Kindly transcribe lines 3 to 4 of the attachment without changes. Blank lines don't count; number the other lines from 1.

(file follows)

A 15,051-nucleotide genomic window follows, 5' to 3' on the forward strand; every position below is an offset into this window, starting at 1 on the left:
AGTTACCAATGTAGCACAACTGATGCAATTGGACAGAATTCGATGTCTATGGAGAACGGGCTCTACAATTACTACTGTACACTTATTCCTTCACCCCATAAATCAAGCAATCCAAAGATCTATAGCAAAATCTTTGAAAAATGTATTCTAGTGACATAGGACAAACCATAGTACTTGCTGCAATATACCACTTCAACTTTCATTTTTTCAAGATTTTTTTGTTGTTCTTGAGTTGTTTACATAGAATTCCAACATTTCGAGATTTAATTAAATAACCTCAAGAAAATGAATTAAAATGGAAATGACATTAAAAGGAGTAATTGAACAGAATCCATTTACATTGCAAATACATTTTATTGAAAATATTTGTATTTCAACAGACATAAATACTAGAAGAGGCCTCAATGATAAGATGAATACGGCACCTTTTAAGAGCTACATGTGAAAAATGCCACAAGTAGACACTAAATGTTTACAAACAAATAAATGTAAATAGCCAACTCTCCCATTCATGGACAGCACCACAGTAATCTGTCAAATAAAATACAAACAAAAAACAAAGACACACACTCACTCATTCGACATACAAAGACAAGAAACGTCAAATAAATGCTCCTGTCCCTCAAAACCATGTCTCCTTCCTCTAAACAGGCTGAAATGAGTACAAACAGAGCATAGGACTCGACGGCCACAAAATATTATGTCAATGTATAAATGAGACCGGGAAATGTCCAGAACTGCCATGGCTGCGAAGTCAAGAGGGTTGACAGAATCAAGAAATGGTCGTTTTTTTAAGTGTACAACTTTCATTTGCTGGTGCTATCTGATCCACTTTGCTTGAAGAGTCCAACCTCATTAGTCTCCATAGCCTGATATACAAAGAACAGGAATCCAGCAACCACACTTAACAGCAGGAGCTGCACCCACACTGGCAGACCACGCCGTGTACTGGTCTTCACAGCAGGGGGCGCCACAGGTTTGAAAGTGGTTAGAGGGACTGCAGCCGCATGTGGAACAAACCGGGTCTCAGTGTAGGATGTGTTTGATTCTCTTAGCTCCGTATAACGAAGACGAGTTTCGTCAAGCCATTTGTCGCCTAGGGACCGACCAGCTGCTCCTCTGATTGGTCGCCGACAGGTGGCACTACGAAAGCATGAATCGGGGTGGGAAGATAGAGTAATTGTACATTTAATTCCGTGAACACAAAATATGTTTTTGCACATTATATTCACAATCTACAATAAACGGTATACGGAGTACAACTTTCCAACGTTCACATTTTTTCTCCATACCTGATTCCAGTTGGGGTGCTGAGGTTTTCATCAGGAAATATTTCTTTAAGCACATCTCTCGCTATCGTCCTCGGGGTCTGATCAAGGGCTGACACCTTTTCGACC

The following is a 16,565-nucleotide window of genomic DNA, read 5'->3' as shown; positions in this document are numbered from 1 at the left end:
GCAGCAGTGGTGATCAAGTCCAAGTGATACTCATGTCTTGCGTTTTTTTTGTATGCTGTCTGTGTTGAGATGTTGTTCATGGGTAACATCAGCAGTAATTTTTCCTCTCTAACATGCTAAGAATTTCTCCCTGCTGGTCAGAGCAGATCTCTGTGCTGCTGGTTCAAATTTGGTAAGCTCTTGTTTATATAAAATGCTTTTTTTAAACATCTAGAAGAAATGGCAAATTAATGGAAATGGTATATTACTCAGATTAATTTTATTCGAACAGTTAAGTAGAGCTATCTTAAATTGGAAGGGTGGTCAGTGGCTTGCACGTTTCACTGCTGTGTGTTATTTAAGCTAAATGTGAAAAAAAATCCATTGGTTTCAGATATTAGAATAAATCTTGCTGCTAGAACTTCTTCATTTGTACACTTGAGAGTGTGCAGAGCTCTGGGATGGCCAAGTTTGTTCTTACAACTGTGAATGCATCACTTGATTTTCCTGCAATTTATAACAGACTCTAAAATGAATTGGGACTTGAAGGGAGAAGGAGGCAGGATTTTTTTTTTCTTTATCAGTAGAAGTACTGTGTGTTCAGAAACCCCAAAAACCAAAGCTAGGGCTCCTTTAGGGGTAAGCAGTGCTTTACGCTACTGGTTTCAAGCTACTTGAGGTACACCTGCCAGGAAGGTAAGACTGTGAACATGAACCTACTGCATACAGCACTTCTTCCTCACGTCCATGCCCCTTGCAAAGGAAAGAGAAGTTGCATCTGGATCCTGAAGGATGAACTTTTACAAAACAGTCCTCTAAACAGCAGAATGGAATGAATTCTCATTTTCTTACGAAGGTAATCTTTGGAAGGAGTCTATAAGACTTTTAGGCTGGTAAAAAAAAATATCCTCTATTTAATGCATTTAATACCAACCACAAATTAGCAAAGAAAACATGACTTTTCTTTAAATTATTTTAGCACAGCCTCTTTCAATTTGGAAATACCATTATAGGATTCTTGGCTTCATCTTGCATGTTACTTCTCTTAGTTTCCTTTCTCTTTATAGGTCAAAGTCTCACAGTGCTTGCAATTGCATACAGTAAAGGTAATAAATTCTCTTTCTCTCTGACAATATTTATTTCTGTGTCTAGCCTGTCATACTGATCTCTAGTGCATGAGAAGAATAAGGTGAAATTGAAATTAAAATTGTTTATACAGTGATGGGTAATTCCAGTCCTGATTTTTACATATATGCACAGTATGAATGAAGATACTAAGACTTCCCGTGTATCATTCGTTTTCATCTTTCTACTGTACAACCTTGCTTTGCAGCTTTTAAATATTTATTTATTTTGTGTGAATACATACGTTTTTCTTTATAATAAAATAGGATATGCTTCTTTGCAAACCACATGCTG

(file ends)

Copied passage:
The following is a 16,565-nucleotide window of genomic DNA, read 5'->3' as shown; positions in this document are numbered from 1 at the left end:
GCAGCAGTGGTGATCAAGTCCAAGTGATACTCATGTCTTGCGTTTTTTTTGTATGCTGTCTGTGTTGAGATGTTGTTCATGGGTAACATCAGCAGTAATTTTTCCTCTCTAACATGCTAAGAATTTCTCCCTGCTGGTCAGAGCAGATCTCTGTGCTGCTGGTTCAAATTTGGTAAGCTCTTGTTTATATAAAATGCTTTTTTTAAACATCTAGAAGAAATGGCAAATTAATGGAAATGGTATATTACTCAGATTAATTTTATTCGAACAGTTAAGTAGAGCTATCTTAAATTGGAAGGGTGGTCAGTGGCTTGCACGTTTCACTGCTGTGTGTTATTTAAGCTAAATGTGAAAAAAAATCCATTGGTTTCAGATATTAGAATAAATCTTGCTGCTAGAACTTCTTCATTTGTACACTTGAGAGTGTGCAGAGCTCTGGGATGGCCAAGTTTGTTCTTACAACTGTGAATGCATCACTTGATTTTCCTGCAATTTATAACAGACTCTAAAATGAATTGGGACTTGAAGGGAGAAGGAGGCAGGATTTTTTTTTTCTTTATCAGTAGAAGTACTGTGTGTTCAGAAACCCCAAAAACCAAAGCTAGGGCTCCTTTAGGGGTAAGCAGTGCTTTACGCTACTGGTTTCAAGCTACTTGAGGTACACCTGCCAGGAAGGTAAGACTGTGAACATGAACCTACTGCATACAGCACTTCTTCCTCACGTCCATGCCCCTTGCAAAGGAAAGAGAAGTTGCATCTGGATCCTGAAGGATGAACTTTTACAAAACAGTCCTCTAAACAGCAGAATGGAATGAATTCTCATTTTCTTACGAAGGTAATCTTTGGAAGGAGTCTATAAGACTTTTAGGCTGGTAAAAAAAAATATCCTCTATTTAATGCATTTAATACCAACCACAAATTAGCAAAGAAAACATGACTTTTCTTTAAATTATTTTAGCACAGCCTCTTTCAATTTGGAAATACCATTATAGGATTCTTGGCTTCATCTTGCATGTTACTTCTCTTAGTTTCCTTTCTCTTTATAGGTCAAAGTCTCACAGTGCTTGCAATTGCATACAGTAAAGGTAATAAATTCTCTTTCTCTCTGACAATATTTATTTCTGTGTCTAGCCTGTCATACTGATCTCTAGTGCATGAGAAGAATAAGGTGAAATTGAAATTAAAATTGTTTATACAGTGATGGGTAATTCCAGTCCTGATTTTTACATATATGCACAGTATGAATGAAGATACTAAGACTTCCCGTGTATCATTCGTTTTCATCTTTCTACTGTACAACCTTGCTTTGCAGCTTTTAAATATTTATTTATTTTGTGTGAATACATACGTTTTTCTTTATAATAAAATAGGATATGCTTCTTTGCAAACCACATGCTG